This kind of devotion deserves to be iillustrated by some example. The mayor of a village in France, to whom God had not granted children, proposed to his wife that they should bring up two orphan boys in their house. After a time he placed them first in a college, and later in the diocesan seminary, and both became Priests. A lady. whose fortune was not large, nevertheless managed constantly to maintain either a student in the seminary, or a young Religious in the novitiate of missionaries. In a country not far from France, a man of high rank, but whose fortune neither equalled his position nor the generosity of his disposition, had saved a sum of 600 francs for a journey of recreation. On the point of setting out he heard that a young girl was in danger of losing her innocence and her soul, if se could not procure a dowry of at least 600 francs. The dowry was at once paid, and the proposed excursion given up.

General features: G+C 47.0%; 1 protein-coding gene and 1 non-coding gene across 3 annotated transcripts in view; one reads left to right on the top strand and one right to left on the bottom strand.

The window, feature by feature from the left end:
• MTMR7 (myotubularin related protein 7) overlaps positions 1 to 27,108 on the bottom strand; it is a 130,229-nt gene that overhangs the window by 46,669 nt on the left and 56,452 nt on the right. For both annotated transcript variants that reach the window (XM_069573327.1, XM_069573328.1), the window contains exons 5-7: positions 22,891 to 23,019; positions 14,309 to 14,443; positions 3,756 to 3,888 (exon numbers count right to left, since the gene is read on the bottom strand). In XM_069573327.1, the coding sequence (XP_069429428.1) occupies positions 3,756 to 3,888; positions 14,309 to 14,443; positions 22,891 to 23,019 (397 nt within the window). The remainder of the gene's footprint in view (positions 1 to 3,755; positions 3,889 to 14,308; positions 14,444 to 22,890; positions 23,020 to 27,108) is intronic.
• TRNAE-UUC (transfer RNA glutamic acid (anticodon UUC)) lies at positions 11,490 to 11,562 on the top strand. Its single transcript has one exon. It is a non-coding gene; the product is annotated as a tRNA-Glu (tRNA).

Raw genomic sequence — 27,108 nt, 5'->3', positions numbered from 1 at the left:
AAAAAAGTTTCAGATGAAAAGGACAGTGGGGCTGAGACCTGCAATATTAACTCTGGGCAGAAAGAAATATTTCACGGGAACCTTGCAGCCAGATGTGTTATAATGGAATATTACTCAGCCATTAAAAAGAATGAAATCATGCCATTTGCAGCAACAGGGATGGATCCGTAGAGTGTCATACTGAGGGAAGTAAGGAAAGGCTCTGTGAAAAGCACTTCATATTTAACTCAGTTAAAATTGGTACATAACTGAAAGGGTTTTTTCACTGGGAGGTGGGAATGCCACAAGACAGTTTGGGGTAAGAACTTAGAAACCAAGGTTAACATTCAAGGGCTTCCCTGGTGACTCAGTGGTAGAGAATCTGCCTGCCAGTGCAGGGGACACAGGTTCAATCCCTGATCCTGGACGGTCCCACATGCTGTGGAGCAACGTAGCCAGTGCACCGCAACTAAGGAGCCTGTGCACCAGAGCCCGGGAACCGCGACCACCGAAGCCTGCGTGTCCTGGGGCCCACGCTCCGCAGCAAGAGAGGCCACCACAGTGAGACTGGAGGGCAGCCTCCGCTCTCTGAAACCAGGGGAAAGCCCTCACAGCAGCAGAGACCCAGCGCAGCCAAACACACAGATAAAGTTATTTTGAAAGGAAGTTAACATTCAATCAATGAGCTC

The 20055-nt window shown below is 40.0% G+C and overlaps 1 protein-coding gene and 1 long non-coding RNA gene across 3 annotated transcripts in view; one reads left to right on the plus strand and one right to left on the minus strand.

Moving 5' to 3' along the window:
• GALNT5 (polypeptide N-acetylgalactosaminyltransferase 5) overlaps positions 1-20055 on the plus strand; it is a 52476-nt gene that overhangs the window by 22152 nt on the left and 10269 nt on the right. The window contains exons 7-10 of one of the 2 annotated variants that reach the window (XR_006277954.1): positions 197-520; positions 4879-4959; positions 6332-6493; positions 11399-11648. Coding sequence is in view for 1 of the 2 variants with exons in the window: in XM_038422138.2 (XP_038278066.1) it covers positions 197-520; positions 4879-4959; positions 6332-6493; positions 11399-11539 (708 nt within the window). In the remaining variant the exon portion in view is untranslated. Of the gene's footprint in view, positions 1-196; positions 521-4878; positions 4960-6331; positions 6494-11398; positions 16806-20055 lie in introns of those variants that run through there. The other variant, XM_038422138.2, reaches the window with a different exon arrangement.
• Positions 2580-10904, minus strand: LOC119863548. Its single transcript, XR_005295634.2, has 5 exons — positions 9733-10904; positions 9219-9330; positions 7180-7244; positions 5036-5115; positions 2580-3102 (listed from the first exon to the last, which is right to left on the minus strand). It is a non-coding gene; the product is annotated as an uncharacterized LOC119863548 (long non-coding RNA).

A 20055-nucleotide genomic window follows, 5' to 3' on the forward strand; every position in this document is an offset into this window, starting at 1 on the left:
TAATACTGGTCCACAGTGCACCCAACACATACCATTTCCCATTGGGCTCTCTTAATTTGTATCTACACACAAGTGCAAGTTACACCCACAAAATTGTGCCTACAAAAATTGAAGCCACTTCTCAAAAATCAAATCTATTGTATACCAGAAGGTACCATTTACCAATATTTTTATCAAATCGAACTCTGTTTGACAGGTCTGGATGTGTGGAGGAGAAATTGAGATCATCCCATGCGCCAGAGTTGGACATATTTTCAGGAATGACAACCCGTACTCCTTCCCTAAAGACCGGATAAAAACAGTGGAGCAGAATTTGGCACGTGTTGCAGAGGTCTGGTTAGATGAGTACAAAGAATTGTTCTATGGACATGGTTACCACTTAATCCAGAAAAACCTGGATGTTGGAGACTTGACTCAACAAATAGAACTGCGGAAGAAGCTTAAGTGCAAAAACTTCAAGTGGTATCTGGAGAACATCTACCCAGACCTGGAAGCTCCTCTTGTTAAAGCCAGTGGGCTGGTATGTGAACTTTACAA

Fifteenth Devotion-----The Chancellor of Paris was very devout and very ingenious in his devotion. In his old age he was most assiduous in teaching the children of Lyons the Catechism, and at the end of each lesson he made those little innocents pray, 'My God, my Creator, be merciful to your poor servant John Gerson!' Their voices brought tears to the eyes of all who heard them, and drew down the mercies of God upon this virtuous man, who died a holy death Do you then, in a similar manner, unite your heart with all those hearts who love St. Joseph; unite your voice and your affections with those of all the Saints in Paradise, of all the just upon earth, of all the holy Souls in Purgatory, and say to God, to Our Lady, and to St. Joseph, that you approve of all that others do and say in their honor; that were it in your power to do as much as they together do, you would assuredly do it with all your heart, and with all your strength. Thank all the Saints for the homage they pay to this great Patriarch, entreat them to redouble their praises, insofar as the laws of Heaven and the decrees of Divine Providence permit them. As you cannot take part in their canticles, beg at least to be their echo, and tell them you ratify whatever they do and have done in honor of St. Joseph.